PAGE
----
I’m reading this dopy article about phone etiquette in meetings and the only thing I can think of is that I can’t believe business schools do research on this stuff. Don’t these people have better things to do?
Continue Reading Below
After two studies of more than 500 people the researchers concluded the following about mobile phone use in meetings:
- Men and younger people are more tolerant of the practice.
- Everyone thought reading messages was more appropriate than writing messages.
- Managers should set guidelines to avoid irritating people.
Well thank you Captain Obvious. Besides, the study was all about “perceptions of civility.” We wouldn’t want men offending women or Millennials annoying Boomers in corporate America, now would we? Sheesh, how politically correct can you get?
Call me crazy, but I would have been a lot more interested in a study about the impact of people using phones and computers in meetings on performance and productivity. Do meetings take longer to accomplish less? Do teams make poorer decisions? That might actually have delivered some value.
Then again, maybe not. In my experience – and God knows I’ve spent years of my life sitting in meetings – if I had to come up with a hard and fast answer to whether it’s good or bad to have people working on their phones or PCs in meetings, I’d have to say “it depends.” Sorry folks, that’s the best I can do on short notice.
Seriously, it’s true. It does depend. The problem is you don’t know the relative importance of what an individual is doing on his gadget versus what’s going on in the meeting. It can cut both ways.
I’ve run strategic off-sites with executive management teams where I had to lay down and occasionally enforce strict guidelines prohibiting open phones and computers except during breaks. I felt like a flight attendant on takeoff and landing, “The CEO will inform you when it’s safe to use approved electronic devices.”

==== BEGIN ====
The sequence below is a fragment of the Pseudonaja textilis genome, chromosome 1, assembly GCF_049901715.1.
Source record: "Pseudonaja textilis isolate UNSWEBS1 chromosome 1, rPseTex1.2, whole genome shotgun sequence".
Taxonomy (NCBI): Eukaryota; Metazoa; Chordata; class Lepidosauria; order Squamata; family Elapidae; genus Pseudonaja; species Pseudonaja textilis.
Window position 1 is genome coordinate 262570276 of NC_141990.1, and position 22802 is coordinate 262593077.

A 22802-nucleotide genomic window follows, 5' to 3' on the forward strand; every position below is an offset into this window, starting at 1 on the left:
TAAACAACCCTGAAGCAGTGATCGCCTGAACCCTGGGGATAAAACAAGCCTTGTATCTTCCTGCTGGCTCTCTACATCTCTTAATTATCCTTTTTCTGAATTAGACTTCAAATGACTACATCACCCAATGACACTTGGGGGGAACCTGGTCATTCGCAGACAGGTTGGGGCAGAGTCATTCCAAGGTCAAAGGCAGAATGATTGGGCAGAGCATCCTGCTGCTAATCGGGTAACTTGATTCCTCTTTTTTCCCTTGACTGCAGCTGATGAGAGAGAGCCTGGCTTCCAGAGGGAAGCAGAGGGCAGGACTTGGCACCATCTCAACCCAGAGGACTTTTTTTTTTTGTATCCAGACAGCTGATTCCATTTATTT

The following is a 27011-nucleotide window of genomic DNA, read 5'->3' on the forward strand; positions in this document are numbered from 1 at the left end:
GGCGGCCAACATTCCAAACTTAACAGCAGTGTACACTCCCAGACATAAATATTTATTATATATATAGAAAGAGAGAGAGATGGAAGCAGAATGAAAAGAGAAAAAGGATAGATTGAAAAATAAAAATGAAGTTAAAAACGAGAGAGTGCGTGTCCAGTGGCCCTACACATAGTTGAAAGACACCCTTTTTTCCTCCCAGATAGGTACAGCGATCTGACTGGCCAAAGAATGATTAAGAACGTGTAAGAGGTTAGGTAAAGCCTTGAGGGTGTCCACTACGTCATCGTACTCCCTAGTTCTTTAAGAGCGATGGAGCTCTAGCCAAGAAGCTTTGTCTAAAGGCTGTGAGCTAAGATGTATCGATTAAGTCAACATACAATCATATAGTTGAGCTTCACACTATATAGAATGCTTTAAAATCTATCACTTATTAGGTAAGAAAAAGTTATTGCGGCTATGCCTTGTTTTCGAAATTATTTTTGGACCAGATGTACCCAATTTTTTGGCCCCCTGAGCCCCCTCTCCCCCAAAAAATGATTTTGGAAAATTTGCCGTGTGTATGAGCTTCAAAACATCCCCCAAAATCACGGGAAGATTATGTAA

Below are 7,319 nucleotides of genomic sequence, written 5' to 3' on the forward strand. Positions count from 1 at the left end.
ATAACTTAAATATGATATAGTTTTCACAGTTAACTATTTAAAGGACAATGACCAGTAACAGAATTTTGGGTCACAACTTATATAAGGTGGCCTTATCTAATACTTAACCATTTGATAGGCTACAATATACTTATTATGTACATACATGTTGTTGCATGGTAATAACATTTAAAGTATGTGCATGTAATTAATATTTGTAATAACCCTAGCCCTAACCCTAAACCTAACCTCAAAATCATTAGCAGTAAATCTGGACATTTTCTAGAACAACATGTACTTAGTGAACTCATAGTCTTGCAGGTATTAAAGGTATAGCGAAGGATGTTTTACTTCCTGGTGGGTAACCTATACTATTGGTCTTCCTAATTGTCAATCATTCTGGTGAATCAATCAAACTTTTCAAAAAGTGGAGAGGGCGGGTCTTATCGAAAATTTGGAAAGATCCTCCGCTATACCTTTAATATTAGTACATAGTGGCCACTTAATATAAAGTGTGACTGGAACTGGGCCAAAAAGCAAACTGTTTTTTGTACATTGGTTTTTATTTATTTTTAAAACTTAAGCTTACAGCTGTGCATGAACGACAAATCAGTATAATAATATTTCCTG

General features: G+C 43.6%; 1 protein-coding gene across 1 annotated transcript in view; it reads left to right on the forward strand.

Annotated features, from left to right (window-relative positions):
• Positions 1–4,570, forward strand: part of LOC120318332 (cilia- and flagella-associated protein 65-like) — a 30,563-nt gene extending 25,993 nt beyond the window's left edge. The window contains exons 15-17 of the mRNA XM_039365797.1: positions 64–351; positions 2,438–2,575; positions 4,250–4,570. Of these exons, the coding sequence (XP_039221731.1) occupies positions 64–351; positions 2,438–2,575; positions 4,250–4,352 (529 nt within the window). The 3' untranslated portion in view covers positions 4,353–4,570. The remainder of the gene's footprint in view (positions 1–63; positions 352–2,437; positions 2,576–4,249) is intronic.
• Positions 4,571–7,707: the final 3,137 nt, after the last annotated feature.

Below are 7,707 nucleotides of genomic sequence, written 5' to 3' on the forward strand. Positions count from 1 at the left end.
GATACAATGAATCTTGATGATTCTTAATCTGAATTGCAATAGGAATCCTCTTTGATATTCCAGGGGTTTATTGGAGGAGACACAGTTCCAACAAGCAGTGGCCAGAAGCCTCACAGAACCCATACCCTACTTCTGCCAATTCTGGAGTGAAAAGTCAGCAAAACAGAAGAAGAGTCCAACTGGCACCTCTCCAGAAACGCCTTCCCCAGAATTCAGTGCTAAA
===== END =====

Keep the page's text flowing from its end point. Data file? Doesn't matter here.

On the other hand, I’ve been in lots of daylong business and operations reviews that covered so much ground that everybody and his brother had to be there. Half the people in the room were perfectly fine working online and just tuning in for the good parts that were up their alley. And that was fine.
While those are extreme ends of the spectrum, let me tell you, there’s every kind of situation you can think of in between. And there are other factors besides the type of meeting that come into play, as well. Culture is definitely a factor. What works for one team or company may not go over so well at another. One size does not fit all.
That said, if it was my company culture, I could probably come up with a few guidelines that are flexible enough to apply across the board without losing sight of the big picture:
Whoever is running the meeting sets the ground rules. Just be aware that being unreasonably dictatorial might result in a meeting mutiny. That’s especially true in Silicon Valley where cultures tend toward the eclectic or eccentric.
Certain priorities trump everything. There’s no sense losing a big account or delaying a product launch because a critical issue wasn’t dealt with in real time. Also I defy anyone to tell Larry Ellison or Mark Zuckerberg to put his phone away during a meeting. Not going to happen.
Respect each other. The example I’ve always set is I don’t take calls or interruptions during one-on-one meetings except in rare cases. To me that’s just common courtesy. Likewise, if you’re right smack in the middle of a dialog during any meeting, don’t take a call or start texting someone. That’s just common sense.
Honestly, those are the only guidelines I can come up with. One thing’s for sure. I couldn’t care less about gender and generational stereotypes everyone seems so fixated on these days. The one French expression I’ve always loved is, “vive la difference” although I see it in perhaps a broader sense than it was originally intended. We’re all individuals, n’est pas?